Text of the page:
This is an archived website, available until June 2027. We hope it will inspire people to continue to care for and protect the South West Peak area and other landscapes. Although the South West Peak Landscape Partnership ended in June 2022, the area is within the Peak District National Park. Enquiries can be made to

The 5-year South West Peak Landscape Partnership, 2017-2022, was funded by the National Lottery Heritage Fund.

Project summary

This project focused on field barns throughout the South West Peak and their cultural importance to surrounding communities. These charismatic features of the landscape were built from local materials and most were constructed in the years leading up to World War I. By studying and preserving these structures and their designs, we learnt more about how the techniques of upland farming have changed over the last 150 years.

Partly as a result of the harsh environment of the area and changes in agriculture, many of these structures have fallen into disrepair over the years and are no longer actively used. This project identified, recorded, and where possible, repaired these wonderful structures.

We worked closely with local communities and landowners; along with craftspeople to repair these barns and teach the next generation of community leaders how to care for this valuable heritage. You can read more about the project's achievements in the case study and final report in the More section below.

Click Here to Access Volunteer Survey Documents

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What we did

  • Recorded 208 barns across the landscape
  • Worked with landowners to repair and restore 4 barns
  • Restored Reapsmoor chapel and schoolroom for community use
  • Created Warslow Field Barns Trail with a leaflet and online information, and set up Hobcroft Barn as a ‘museum exhibit’ for people to visit
  • Trained local people in the skills needed to repair field barns, including lime mortaring and drystone walling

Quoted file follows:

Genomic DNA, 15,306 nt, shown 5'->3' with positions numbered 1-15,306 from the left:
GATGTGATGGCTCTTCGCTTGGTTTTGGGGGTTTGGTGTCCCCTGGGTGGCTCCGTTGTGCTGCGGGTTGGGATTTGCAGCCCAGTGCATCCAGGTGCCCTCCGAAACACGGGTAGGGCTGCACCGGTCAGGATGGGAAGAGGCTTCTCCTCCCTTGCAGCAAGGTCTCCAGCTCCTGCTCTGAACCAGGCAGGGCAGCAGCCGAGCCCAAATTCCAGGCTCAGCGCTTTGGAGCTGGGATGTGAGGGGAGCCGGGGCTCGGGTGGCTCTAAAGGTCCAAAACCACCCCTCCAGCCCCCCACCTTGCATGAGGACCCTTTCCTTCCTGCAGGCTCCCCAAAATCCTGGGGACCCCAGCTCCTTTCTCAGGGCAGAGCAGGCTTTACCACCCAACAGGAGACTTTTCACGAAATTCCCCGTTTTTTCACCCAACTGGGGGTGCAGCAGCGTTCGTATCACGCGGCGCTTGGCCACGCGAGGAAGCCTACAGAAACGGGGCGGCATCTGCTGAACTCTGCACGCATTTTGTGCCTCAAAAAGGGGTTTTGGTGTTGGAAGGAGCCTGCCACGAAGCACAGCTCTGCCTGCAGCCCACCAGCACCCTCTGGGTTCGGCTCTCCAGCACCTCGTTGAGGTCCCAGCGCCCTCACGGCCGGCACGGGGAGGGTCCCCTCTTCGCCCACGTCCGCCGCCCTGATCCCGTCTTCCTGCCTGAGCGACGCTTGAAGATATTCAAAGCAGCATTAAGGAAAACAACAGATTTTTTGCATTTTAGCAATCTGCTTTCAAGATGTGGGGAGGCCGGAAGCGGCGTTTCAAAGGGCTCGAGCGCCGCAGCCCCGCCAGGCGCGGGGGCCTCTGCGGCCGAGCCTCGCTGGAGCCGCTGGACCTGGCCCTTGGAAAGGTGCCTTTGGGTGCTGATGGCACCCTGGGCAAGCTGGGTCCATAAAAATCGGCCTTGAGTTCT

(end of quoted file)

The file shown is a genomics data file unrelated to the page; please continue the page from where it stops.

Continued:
Barns and Buildings Spotlight Flipped

Supporting the Field Barns tradition

To help preserve field barns, follow these tips to protect local heritage:

    • Respect historic structures when out walking and discourage littering
    • Take only photos and leave only footprints
    • If you see something out of place or notice vandalism to a field barn, contact us so we can help fix it
    • Learn more about Field Barns of the Peak District
    • Field barns are owned by private farmers in most cases; respect their property if you visit



Take a look at some additional information that will help you protect and learn about the Barns and Buildings of the South West Peak

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Field barns can provide important nesting and roosting habitats for bats, swallows and owls.

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The form, location and internal arrangements of field barns reflect the changes that have occurred in upland farming practice over the last 150 years.

Related articles

Cheese press

Archaeology on Stage

Our very own cultural heritage officer, Catherine Parker Heath, will be live on stage at Buxton Opera House this Sunday (15th July) with Tony Robinson and his Time Team colleagues.

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Who's working on this project?

Catherine PH

Catherine Parker Heath

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Our partners

  • Historic England
  • Peak District National Park Authority